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Regular tuning

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Regular tuning

Regular tunings
For regular guitar-tunings, the distance between consecutive open-strings is a constant musical-interval, measured by semitones on the chromatic circle. The chromatic circle lists the twelve notes of the octave.
Basic information
Aliases Uniform tunings
All-interval tunings
Advanced information
Advantages Simplifies learning by beginners and improvisation by advanced guitarists
Disadvantages Makes it difficult to play music written for standard tuning.
Regular tunings (semitones)
Trivial (0)
Minor thirds (3)
Major thirds (4)
All fourths (5)
Augmented fourths (6)
New standard (7, 3)
All fifths (7)
Minor sixths (8)
Guitar tunings

Among alternative guitar-tunings, regular tunings have equal musical intervals between the paired notes of their successive open strings. Regular tunings help beginning students to learn the fretboard's notes and chords. Regular tunings also facilitate improvisation by advanced guitarists.

Guitar tunings assign pitches to the open strings of guitars. Tunings can be described by the particular pitches that are denoted by notes in Western music. By convention, the notes are ordered from lowest to highest. The standard tuning defines the string pitches as E, A, D, G, B, and E. Between the open-strings of the standard tuning are three perfect-fourths (E-A, A-D, D-G), then the major third G-B, and the fourth perfect-fourth B-E.

In contrast, regular tunings have constant intervals between their successive open-strings:

For the regular tunings, chords may be moved diagonally around the fretboard, indeed vertically for the repetitive regular tunings (minor thirds, major thirds, and augmented fourths). Regular tunings thus appeal to new guitarists and also to jazz-guitarists, whose improvisation is simplified. On the other hand, some conventional chords are easier to play in standard tuning than in regular tuning than in standard tuning.[1] Left-handed guitarists may use the chord charts from one class of regular tunings for its left-handed tuning; for example, the chord charts for all-fifths tuning may be used for guitars strung with left-handed all-fourths tuning.

The class of regular tunings has been named and described by Professor William Sethares. Sethares's 2001 chapter Regular tunings (in his revised 2010-2011 Alternate tuning guide) is the leading source for this article.[1] This article's descriptions of particular regular-tunings use other sources also.

Standard and alternative guitar-tunings: A review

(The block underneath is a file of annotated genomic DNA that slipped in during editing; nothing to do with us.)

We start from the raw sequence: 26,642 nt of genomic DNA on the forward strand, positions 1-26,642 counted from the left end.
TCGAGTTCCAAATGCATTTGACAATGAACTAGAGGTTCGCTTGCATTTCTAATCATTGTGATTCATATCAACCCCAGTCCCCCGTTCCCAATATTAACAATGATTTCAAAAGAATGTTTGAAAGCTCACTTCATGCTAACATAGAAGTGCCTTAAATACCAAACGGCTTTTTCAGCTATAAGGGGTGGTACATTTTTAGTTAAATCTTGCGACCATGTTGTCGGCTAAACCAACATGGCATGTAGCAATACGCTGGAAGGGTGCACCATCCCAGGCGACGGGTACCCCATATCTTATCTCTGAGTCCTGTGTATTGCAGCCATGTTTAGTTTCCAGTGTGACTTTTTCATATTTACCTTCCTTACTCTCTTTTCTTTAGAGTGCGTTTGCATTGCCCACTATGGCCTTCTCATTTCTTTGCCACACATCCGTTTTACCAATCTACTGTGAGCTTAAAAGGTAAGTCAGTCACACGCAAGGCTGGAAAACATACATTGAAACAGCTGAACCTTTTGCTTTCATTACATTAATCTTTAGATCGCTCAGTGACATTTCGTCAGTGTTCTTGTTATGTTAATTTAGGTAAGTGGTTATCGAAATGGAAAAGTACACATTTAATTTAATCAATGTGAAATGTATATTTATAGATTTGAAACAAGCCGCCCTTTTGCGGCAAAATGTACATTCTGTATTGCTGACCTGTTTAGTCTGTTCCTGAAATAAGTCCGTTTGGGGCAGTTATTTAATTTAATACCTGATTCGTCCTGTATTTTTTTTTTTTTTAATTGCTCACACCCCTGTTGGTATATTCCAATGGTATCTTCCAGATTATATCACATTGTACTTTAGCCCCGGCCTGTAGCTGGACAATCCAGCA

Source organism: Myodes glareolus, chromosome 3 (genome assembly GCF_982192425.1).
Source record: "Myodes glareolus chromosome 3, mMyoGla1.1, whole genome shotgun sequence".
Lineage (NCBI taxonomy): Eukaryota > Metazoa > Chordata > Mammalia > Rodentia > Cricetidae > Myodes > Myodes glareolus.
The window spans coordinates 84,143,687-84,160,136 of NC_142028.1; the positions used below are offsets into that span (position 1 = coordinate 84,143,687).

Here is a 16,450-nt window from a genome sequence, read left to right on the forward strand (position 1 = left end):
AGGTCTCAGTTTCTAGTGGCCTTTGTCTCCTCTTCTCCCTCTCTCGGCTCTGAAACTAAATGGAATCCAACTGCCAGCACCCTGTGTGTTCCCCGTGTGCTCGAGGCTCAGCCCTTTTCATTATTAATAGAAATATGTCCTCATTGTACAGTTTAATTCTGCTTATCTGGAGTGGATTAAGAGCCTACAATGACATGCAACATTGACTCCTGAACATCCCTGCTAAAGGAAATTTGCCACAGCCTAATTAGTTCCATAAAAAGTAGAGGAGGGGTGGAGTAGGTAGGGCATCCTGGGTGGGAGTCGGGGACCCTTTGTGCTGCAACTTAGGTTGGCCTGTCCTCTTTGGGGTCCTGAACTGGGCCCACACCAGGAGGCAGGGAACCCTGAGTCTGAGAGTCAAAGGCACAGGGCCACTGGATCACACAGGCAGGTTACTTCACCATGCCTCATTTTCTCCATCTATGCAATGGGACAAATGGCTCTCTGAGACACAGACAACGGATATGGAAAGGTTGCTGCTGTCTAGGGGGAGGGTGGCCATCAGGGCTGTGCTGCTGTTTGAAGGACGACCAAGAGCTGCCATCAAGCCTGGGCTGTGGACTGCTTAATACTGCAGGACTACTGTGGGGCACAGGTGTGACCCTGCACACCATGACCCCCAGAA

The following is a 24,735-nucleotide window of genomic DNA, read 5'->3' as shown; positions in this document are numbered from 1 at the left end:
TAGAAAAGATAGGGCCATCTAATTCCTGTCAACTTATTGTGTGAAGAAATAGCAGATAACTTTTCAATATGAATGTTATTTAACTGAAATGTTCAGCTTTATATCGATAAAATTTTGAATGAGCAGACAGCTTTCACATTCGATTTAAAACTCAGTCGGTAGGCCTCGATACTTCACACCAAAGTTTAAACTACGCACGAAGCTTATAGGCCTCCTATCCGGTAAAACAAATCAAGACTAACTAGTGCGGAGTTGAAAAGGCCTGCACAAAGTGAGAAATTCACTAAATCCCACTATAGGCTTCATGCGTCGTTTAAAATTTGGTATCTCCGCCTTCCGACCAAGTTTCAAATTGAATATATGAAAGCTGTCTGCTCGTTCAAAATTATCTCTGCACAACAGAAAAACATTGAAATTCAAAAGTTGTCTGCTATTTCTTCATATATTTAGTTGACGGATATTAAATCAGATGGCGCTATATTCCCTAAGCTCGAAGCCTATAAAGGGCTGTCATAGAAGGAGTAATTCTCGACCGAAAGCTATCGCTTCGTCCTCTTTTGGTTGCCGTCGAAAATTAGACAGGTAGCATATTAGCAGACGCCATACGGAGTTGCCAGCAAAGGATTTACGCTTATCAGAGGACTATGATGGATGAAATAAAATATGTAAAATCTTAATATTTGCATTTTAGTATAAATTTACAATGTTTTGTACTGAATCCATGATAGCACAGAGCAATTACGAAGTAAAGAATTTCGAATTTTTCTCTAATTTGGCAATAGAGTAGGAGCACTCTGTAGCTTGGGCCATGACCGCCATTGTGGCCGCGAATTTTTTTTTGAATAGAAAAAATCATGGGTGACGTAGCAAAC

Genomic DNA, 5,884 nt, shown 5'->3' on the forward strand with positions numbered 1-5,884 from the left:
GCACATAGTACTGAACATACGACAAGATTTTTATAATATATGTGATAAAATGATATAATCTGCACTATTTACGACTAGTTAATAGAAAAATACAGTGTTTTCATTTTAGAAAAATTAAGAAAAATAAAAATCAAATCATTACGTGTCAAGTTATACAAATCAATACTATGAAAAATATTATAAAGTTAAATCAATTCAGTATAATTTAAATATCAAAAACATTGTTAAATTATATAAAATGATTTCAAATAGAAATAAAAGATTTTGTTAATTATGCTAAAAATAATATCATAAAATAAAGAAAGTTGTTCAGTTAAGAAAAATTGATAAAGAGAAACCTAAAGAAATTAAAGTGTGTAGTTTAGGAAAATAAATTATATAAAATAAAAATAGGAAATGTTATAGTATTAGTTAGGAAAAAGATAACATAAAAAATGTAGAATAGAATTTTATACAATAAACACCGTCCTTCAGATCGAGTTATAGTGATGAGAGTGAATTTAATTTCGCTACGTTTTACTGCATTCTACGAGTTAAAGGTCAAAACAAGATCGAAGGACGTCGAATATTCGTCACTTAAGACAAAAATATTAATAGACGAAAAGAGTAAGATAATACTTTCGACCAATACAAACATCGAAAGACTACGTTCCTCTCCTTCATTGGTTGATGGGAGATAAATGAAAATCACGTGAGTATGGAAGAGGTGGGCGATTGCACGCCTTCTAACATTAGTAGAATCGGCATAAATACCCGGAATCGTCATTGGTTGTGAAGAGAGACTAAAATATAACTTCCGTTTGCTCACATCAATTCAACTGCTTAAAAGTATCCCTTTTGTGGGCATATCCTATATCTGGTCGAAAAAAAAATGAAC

In standard tuning, the C-major chord has three shapes because of the irregular major-third between the G- and B-strings.

This summary of standard tuning also introduces the terms for discussing alternative tunings


\clef "treble_8"
\time 6/4
< e, a, d g b e' >1.
e,4 a, d g b e'
< e, a, d g b e' >1.}

Standard tuning has the following open-string notes:


In standard tuning, the separation of the second (b), and third (g) string is by a major-third interval, which has a width of four semitones.

Standard tuning open 1st fret (index) 2nd fret (middle) 3rd fret (ring) 4th fret (little)
1st string e' f' f' g' a'
2nd string b c' c' d' e'
3rd string g a a b b
4th string d e e f f
5th string A B B c c
6th string E F F G A
Chromatic note progression

The irregularity has a price. Chords cannot be shifted around the fretboard in the standard tuning E-A-D-G-B-E, which requires four chord-shapes for the major chords. There are separate chord-forms for chords having their root note on the third, fourth, fifth, and sixth strings.[2]


Alternative ("alternate") tuning refers to any open-string note-arrangement other than standard tuning. Such alternative tuning arrangements offer different chord voicing and sonorities. Alternative tunings necessarily change the chord shapes associated with standard tuning, which eases the playing of some non-standard chords at the cost of increasing the difficulty of some standard chords. Regular tunings benefit from re-stringing of the guitar with different gauges. In particular, all-fifths tuning has been difficult to implement on conventional guitars; even an approximation to all-fifths tuning, new standard tuning, has required special sets of strings.